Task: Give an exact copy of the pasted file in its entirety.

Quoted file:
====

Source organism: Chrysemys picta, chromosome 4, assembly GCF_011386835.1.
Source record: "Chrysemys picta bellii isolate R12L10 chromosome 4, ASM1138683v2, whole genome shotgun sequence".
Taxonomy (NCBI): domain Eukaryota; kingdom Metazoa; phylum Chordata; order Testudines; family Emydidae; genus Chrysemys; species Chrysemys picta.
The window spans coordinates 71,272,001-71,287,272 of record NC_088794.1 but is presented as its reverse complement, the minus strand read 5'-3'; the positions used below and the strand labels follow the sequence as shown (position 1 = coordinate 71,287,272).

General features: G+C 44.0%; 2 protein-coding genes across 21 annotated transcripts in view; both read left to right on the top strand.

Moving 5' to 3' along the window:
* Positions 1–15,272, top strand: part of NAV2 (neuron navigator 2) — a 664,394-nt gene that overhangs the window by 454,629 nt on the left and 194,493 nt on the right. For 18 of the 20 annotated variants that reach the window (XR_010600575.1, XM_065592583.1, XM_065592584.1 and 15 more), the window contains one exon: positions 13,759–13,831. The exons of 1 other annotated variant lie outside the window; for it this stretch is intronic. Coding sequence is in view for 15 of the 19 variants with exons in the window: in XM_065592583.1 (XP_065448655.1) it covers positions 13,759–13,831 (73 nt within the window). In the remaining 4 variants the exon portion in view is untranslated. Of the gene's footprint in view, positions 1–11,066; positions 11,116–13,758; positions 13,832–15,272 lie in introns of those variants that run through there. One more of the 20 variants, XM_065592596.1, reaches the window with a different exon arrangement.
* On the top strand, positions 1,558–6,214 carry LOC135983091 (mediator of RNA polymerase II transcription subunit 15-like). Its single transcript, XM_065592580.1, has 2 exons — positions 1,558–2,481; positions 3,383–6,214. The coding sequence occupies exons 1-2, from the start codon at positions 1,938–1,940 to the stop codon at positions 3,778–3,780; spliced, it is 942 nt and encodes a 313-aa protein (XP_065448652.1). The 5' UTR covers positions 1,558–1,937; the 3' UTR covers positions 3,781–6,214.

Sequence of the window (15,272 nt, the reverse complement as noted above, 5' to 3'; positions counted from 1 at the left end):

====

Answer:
Source organism: Chrysemys picta, chromosome 4, assembly GCF_011386835.1.
Source record: "Chrysemys picta bellii isolate R12L10 chromosome 4, ASM1138683v2, whole genome shotgun sequence".
Taxonomy (NCBI): domain Eukaryota; kingdom Metazoa; phylum Chordata; order Testudines; family Emydidae; genus Chrysemys; species Chrysemys picta.
The window spans coordinates 71,272,001-71,287,272 of record NC_088794.1 but is presented as its reverse complement, the minus strand read 5'-3'; the positions used below and the strand labels follow the sequence as shown (position 1 = coordinate 71,287,272).

General features: G+C 44.0%; 2 protein-coding genes across 21 annotated transcripts in view; both read left to right on the top strand.

Moving 5' to 3' along the window:
* Positions 1–15,272, top strand: part of NAV2 (neuron navigator 2) — a 664,394-nt gene that overhangs the window by 454,629 nt on the left and 194,493 nt on the right. For 18 of the 20 annotated variants that reach the window (XR_010600575.1, XM_065592583.1, XM_065592584.1 and 15 more), the window contains one exon: positions 13,759–13,831. The exons of 1 other annotated variant lie outside the window; for it this stretch is intronic. Coding sequence is in view for 15 of the 19 variants with exons in the window: in XM_065592583.1 (XP_065448655.1) it covers positions 13,759–13,831 (73 nt within the window). In the remaining 4 variants the exon portion in view is untranslated. Of the gene's footprint in view, positions 1–11,066; positions 11,116–13,758; positions 13,832–15,272 lie in introns of those variants that run through there. One more of the 20 variants, XM_065592596.1, reaches the window with a different exon arrangement.
* On the top strand, positions 1,558–6,214 carry LOC135983091 (mediator of RNA polymerase II transcription subunit 15-like). Its single transcript, XM_065592580.1, has 2 exons — positions 1,558–2,481; positions 3,383–6,214. The coding sequence occupies exons 1-2, from the start codon at positions 1,938–1,940 to the stop codon at positions 3,778–3,780; spliced, it is 942 nt and encodes a 313-aa protein (XP_065448652.1). The 5' UTR covers positions 1,558–1,937; the 3' UTR covers positions 3,781–6,214.

Sequence of the window (15,272 nt, the reverse complement as noted above, 5' to 3'; positions counted from 1 at the left end):